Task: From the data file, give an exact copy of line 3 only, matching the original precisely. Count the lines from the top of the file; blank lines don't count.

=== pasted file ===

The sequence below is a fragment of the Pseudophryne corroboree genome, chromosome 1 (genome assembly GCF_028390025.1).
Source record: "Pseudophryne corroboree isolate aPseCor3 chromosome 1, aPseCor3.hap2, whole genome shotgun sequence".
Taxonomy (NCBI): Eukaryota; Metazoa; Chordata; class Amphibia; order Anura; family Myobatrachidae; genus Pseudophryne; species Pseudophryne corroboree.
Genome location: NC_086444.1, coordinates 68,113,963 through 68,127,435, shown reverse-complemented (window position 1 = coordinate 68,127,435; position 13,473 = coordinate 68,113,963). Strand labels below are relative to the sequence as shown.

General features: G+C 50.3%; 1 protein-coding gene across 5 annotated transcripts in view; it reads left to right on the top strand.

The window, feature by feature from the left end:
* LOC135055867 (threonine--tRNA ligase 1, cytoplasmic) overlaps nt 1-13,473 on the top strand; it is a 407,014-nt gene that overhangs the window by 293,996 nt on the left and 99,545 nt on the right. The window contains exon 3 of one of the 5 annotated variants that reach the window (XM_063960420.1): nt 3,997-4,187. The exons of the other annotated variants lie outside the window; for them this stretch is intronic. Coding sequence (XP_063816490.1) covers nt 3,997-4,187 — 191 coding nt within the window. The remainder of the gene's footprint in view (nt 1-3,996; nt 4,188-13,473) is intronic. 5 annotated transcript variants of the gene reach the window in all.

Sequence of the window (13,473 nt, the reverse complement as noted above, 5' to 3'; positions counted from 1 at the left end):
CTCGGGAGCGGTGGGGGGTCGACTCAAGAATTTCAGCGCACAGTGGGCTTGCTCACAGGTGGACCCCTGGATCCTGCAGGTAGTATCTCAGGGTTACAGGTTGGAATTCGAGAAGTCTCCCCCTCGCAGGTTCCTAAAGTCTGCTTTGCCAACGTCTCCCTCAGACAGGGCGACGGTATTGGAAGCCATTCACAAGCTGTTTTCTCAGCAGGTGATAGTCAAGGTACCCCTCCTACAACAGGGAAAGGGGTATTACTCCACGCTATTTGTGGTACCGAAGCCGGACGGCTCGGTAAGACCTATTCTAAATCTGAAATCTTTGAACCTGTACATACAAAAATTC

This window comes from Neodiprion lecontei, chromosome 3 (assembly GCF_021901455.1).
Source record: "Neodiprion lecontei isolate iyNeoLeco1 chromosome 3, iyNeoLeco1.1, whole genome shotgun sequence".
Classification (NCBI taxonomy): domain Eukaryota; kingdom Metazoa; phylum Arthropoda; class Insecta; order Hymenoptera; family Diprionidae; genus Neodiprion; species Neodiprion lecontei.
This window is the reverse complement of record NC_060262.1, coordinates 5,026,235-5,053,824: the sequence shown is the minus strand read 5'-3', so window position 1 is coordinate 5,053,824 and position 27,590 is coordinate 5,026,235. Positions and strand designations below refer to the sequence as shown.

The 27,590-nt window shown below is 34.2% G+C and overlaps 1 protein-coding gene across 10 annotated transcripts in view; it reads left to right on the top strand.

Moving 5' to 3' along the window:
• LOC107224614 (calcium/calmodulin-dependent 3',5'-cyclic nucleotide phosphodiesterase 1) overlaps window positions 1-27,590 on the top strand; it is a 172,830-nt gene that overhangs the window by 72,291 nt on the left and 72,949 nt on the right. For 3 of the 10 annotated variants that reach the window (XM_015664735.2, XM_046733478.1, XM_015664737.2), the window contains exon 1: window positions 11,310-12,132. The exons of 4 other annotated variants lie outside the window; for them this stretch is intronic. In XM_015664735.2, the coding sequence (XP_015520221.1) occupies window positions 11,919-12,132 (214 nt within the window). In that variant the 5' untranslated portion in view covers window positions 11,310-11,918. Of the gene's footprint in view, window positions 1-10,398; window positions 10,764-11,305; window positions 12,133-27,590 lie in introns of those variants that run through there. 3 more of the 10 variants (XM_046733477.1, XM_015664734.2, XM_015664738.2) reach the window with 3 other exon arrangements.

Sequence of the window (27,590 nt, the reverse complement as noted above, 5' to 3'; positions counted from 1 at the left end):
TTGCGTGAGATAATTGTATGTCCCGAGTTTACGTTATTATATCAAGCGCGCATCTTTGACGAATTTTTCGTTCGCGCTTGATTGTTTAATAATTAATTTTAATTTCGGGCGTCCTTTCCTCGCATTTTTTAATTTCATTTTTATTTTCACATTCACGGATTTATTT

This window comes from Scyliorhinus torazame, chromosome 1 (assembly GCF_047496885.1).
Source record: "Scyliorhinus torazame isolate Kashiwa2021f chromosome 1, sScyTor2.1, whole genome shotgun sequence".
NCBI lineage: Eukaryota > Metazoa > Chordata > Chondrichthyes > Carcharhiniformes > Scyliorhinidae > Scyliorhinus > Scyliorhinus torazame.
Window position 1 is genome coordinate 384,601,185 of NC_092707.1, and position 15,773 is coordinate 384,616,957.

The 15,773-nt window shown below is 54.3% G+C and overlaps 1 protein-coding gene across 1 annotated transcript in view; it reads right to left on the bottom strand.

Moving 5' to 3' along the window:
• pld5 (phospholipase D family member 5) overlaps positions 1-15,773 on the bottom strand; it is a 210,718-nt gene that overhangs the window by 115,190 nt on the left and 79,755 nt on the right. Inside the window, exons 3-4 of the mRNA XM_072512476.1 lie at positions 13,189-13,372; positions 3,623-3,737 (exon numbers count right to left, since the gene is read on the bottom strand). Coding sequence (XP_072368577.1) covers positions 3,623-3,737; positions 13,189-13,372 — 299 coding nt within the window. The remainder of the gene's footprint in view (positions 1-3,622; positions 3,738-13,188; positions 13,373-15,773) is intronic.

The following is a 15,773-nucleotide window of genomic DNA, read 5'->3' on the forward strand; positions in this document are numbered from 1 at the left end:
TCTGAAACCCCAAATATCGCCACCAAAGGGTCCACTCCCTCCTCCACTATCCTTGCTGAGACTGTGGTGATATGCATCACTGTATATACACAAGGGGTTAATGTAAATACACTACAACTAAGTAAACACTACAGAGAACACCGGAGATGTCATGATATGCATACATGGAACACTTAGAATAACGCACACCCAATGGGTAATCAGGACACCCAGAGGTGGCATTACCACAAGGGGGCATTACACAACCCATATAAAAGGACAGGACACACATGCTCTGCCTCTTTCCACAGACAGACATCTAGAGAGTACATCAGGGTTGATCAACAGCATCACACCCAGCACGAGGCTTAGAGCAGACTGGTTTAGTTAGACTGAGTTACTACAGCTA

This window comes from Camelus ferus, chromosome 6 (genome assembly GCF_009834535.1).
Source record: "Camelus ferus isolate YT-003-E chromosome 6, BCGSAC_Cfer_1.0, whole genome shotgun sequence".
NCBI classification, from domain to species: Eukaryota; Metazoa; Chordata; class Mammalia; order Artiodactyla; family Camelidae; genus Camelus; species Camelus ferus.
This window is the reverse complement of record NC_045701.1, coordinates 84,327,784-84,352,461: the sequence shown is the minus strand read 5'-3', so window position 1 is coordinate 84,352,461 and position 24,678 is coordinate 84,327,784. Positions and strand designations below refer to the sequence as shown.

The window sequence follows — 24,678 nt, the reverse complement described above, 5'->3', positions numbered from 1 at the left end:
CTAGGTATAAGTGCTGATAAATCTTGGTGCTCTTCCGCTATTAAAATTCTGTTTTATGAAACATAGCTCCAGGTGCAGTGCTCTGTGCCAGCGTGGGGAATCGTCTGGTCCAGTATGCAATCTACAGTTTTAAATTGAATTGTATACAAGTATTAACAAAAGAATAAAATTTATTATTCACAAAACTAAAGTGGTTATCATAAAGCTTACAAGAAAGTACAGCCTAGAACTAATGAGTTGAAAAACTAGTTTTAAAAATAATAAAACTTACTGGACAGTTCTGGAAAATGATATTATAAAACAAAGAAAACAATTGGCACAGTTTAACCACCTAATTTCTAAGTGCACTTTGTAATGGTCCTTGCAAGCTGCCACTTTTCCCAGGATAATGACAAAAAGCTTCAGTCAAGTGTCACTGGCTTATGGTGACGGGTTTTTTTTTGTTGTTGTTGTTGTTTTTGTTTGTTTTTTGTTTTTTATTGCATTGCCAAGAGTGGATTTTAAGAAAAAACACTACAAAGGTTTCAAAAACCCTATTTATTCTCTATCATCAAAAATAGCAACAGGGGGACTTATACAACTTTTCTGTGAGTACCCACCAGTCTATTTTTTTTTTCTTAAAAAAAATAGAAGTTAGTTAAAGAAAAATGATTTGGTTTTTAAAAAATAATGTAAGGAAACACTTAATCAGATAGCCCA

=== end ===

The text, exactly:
Taxonomy (NCBI): Eukaryota; Metazoa; Chordata; class Amphibia; order Anura; family Myobatrachidae; genus Pseudophryne; species Pseudophryne corroboree.